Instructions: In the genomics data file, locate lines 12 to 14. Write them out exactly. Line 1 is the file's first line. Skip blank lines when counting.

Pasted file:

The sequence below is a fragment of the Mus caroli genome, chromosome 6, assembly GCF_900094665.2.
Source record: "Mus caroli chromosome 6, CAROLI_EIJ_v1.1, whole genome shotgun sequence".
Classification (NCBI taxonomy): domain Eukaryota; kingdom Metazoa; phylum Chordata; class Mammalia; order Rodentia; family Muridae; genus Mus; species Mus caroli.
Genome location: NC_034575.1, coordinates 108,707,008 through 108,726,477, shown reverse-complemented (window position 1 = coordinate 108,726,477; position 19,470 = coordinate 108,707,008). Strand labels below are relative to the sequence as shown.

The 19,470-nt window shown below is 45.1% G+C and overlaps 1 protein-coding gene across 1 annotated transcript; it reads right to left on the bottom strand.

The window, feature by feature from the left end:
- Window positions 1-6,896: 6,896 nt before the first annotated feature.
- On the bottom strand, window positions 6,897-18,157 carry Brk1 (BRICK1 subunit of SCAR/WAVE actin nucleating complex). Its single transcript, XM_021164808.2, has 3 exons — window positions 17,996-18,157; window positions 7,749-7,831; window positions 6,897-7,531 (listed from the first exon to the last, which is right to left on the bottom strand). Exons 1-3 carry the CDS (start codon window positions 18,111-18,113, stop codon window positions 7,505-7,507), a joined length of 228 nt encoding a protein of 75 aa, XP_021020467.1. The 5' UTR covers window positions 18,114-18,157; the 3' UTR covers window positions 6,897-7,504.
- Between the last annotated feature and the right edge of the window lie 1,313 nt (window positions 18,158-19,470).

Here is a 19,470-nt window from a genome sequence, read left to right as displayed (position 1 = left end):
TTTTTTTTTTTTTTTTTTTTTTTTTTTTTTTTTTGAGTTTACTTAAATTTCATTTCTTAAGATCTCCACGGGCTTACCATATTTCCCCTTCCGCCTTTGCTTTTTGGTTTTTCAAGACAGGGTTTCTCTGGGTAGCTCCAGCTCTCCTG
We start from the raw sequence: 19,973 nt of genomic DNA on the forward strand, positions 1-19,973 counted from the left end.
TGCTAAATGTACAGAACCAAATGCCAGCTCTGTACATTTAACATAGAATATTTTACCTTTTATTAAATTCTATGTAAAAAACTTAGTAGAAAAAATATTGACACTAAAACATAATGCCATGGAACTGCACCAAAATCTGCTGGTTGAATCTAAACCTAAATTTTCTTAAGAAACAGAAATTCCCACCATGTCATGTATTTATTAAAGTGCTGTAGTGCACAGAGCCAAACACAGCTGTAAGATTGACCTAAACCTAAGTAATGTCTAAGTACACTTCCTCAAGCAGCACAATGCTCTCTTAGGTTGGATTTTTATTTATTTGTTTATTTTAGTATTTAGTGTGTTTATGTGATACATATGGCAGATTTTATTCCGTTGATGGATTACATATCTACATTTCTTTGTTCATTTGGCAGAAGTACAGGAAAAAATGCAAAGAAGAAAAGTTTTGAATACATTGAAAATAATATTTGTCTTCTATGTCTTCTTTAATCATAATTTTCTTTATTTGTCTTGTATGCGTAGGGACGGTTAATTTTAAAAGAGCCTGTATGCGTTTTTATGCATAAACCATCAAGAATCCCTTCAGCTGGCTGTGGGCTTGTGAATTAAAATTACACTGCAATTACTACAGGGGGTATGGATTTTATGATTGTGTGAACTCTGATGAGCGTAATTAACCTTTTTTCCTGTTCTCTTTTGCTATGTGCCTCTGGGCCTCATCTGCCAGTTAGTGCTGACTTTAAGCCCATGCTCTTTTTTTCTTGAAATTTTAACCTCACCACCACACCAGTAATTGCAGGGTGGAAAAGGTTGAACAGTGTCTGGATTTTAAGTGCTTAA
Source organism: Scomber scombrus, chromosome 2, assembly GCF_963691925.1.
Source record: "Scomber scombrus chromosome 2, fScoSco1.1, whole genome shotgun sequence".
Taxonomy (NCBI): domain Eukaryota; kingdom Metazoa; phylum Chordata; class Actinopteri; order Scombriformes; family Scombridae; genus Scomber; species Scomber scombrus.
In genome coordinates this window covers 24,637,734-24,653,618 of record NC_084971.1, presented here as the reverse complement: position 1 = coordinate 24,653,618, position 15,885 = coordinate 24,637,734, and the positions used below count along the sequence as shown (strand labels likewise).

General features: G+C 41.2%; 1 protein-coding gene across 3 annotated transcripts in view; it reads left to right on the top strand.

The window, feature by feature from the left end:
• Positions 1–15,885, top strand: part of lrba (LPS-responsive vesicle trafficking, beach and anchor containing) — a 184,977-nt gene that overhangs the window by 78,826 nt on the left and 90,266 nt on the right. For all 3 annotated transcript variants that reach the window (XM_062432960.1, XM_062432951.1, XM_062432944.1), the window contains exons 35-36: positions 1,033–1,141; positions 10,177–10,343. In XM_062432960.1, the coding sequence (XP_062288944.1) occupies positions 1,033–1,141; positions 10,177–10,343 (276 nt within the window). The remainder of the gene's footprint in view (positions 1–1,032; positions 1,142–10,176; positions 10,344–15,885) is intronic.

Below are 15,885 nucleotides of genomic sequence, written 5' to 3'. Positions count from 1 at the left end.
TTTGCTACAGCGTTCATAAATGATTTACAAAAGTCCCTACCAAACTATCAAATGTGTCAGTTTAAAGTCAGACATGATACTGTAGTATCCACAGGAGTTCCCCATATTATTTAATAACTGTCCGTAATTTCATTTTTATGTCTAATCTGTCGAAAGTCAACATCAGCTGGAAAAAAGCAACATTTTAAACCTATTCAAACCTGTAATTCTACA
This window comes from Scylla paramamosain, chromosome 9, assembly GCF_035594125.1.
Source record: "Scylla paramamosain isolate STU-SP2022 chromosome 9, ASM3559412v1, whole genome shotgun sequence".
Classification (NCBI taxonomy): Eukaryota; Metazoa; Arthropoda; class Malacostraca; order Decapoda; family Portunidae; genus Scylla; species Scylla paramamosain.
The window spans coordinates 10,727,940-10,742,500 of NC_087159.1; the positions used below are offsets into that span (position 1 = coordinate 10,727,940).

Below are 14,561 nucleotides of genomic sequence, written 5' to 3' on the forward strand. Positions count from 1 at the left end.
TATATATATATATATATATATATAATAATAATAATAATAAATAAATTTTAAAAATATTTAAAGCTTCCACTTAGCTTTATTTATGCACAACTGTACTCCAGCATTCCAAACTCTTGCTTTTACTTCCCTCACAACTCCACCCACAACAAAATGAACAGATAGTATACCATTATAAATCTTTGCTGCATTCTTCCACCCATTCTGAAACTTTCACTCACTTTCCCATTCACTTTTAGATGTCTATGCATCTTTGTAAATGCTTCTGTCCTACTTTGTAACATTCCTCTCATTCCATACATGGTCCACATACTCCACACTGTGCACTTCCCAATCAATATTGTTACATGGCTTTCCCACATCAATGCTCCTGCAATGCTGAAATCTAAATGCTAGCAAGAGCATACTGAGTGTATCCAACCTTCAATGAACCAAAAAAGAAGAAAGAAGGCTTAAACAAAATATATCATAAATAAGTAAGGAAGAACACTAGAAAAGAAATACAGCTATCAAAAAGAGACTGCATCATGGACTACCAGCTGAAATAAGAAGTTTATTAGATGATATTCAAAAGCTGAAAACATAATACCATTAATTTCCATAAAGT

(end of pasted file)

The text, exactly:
We start from the raw sequence: 19,973 nt of genomic DNA on the forward strand, positions 1-19,973 counted from the left end.
TGCTAAATGTACAGAACCAAATGCCAGCTCTGTACATTTAACATAGAATATTTTACCTTTTATTAAATTCTATGTAAAAAACTTAGTAGAAAAAATATTGACACTAAAACATAATGCCATGGAACTGCACCAAAATCTGCTGGTTGAATCTAAACCTAAATTTTCTTAAGAAACAGAAATTCCCACCATGTCATGTATTTATTAAAGTGCTGTAGTGCACAGAGCCAAACACAGCTGTAAGATTGACCTAAACCTAAGTAATGTCTAAGTACACTTCCTCAAGCAGCACAATGCTCTCTTAGGTTGGATTTTTATTTATTTGTTTATTTTAGTATTTAGTGTGTTTATGTGATACATATGGCAGATTTTATTCCGTTGATGGATTACATATCTACATTTCTTTGTTCATTTGGCAGAAGTACAGGAAAAAATGCAAAGAAGAAAAGTTTTGAATACATTGAAAATAATATTTGTCTTCTATGTCTTCTTTAATCATAATTTTCTTTATTTGTCTTGTATGCGTAGGGACGGTTAATTTTAAAAGAGCCTGTATGCGTTTTTATGCATAAACCATCAAGAATCCCTTCAGCTGGCTGTGGGCTTGTGAATTAAAATTACACTGCAATTACTACAGGGGGTATGGATTTTATGATTGTGTGAACTCTGATGAGCGTAATTAACCTTTTTTCCTGTTCTCTTTTGCTATGTGCCTCTGGGCCTCATCTGCCAGTTAGTGCTGACTTTAAGCCCATGCTCTTTTTTTCTTGAAATTTTAACCTCACCACCACACCAGTAATTGCAGGGTGGAAAAGGTTGAACAGTGTCTGGATTTTAAGTGCTTAA
Source organism: Scomber scombrus, chromosome 2, assembly GCF_963691925.1.